Australian RMBS market fundamentals are not too far off the mark when compared to the story in Europe, which could be making European investors more comfortable with buying these deals.

"Margins have come in quite a lot for Australian RMBS - margins over Libor have come in from to seven to 10 basis points from 15 to 18 basis points," said one market source. "And investor's appetite has grown to take larger pieces in some of these issues with many of them oversubscribing. These deals start off with 1 billion ($1.3 billion) but they can potentially grow larger, based on the support that they have been getting."

According to Standard & Poor's, which last week prepped for its second annual Australian RMBS seminar hosted in London, RMBS issuance by Australian originators has increased every year since 1998. 2004 was another record year, with total issuance just over A$58 billion ($45.9 billion). Of this, A$20 billion was denominated in Australian dollars, while the equivalent of A$38 billion was issued in foreign currencies, mostly in euros and U.S. dollars.

Analysts at S&P reported that investors appear more inclined to invest on the basis of their appetites for particular currencies (subject to being comfortable with the credit) rather than the geographic jurisdiction, the previous distinction between domestic and offshore issues has lost some relevance. "European's have historically taken a back seat compared to U.S. investment in this paper," said one market source. "But now we are seeing the medium size regional banks finding it easier to access the European markets, and European investors have increasingly become comfortable with participating on the domestic front."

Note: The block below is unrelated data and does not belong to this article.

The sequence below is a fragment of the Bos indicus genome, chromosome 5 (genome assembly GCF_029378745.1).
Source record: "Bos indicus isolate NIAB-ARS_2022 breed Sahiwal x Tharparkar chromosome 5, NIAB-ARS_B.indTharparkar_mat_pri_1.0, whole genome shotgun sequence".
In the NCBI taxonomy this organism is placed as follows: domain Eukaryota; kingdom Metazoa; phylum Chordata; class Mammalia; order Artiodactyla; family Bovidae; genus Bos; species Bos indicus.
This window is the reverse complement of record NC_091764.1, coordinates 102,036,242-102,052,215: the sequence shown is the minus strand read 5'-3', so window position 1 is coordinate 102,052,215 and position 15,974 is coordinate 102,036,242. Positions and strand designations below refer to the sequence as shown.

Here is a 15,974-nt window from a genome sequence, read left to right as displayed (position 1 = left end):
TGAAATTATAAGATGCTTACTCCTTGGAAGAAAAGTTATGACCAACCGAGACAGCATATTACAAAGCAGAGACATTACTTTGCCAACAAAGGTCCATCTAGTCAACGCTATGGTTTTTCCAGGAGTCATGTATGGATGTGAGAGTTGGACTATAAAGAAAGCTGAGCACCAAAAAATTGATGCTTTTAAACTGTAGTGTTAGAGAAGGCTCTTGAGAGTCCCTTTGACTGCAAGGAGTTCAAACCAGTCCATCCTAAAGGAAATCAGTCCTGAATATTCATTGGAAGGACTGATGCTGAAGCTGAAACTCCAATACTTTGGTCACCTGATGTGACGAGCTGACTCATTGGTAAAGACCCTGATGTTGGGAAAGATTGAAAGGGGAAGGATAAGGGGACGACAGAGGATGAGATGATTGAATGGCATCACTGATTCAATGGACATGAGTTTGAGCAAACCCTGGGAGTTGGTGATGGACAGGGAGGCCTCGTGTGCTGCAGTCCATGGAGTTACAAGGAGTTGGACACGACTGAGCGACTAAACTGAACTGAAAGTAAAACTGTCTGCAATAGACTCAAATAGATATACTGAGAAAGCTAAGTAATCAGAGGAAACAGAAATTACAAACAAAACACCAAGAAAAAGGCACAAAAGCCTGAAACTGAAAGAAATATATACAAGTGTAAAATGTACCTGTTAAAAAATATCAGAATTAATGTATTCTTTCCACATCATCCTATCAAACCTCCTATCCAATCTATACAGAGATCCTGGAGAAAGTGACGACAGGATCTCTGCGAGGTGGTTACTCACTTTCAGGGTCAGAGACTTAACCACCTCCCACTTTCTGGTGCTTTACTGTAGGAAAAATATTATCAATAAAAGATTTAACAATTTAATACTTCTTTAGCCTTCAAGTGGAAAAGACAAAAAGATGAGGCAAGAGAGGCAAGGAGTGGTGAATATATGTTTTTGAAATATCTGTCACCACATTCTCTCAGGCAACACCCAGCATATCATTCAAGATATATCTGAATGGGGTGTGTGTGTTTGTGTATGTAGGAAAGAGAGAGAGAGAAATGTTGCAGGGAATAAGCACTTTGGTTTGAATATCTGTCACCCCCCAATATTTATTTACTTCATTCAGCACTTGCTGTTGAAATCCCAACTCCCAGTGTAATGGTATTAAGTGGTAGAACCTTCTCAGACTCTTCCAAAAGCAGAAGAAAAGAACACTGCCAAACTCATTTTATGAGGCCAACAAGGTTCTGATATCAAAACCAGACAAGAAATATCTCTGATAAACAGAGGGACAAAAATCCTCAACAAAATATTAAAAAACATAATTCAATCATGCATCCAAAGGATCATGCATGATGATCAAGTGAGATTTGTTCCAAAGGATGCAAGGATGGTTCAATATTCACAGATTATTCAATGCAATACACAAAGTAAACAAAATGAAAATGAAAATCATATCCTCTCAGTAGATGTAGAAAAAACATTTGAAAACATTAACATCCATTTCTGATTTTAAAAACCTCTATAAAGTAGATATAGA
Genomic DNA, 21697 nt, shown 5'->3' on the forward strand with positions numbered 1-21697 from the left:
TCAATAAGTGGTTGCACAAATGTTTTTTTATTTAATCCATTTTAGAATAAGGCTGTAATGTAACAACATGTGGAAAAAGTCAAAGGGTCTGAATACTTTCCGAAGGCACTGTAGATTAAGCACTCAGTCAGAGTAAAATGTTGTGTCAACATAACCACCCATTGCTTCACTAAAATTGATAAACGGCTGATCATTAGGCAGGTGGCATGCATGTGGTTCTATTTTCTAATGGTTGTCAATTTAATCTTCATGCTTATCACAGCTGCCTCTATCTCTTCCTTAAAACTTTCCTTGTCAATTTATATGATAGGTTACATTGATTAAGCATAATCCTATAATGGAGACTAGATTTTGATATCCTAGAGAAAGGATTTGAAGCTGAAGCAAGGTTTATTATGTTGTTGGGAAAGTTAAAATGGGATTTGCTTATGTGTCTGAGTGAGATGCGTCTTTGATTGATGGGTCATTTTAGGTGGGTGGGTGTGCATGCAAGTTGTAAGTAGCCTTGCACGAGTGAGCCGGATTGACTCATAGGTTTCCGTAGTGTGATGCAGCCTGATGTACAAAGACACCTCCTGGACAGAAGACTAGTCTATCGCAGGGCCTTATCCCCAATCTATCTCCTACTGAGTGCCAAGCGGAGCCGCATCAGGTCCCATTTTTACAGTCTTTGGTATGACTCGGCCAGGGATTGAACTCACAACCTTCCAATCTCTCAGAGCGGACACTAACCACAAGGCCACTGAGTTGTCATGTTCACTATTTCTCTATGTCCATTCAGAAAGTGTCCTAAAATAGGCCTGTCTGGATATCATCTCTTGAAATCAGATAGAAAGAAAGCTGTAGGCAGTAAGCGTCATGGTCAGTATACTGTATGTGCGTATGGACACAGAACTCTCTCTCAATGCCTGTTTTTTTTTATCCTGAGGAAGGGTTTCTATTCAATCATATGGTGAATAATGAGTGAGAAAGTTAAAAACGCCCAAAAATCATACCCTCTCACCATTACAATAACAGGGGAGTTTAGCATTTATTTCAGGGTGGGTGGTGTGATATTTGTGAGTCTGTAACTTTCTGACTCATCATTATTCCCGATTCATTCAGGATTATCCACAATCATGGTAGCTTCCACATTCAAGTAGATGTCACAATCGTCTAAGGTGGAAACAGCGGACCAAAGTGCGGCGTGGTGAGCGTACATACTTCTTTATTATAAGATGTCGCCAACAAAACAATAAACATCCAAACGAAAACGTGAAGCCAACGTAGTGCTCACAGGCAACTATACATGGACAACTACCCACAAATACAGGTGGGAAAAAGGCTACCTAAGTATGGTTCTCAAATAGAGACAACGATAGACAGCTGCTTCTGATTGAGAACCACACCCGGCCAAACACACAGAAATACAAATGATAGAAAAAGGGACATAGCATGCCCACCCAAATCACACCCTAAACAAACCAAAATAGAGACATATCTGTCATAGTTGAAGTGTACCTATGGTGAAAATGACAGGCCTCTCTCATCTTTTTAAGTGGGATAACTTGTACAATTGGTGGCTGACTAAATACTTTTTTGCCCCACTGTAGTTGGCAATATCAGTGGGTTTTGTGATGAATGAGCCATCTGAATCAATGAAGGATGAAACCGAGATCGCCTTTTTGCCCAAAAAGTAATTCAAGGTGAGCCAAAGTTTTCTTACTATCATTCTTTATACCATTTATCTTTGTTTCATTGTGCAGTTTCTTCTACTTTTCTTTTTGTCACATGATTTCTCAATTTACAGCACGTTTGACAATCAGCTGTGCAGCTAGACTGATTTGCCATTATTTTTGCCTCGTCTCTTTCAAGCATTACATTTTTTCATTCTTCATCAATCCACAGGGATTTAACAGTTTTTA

Like the U.K. housing markets, Australia experienced a slowdown in overall lending activity in 2004. Home prices across the country have declined around 5%, with some regions softening as much as 10% and others reporting an appreciation, said one market source. But consumer confidence remains strong. This, mixed with the low unemployment, should maintain the current market fundamentals. "There will be some incidence of defaults but investors feel confident the market will continue to perform," said one market source. "Critical demand for Australian paper is coming from all markets - Europe is competing with U.S. and domestic investors."

"Our expectation is that over the next twelve months margins will continue to contract and issuers will continue to issue into this market," the source added. S&P calculated that there are over A$520 billion worth of outstanding home loans in Australia and only about 18% of them have been securitized.

(c) 2005 Asset Securitization Report and SourceMedia, Inc. All Rights Reserved.

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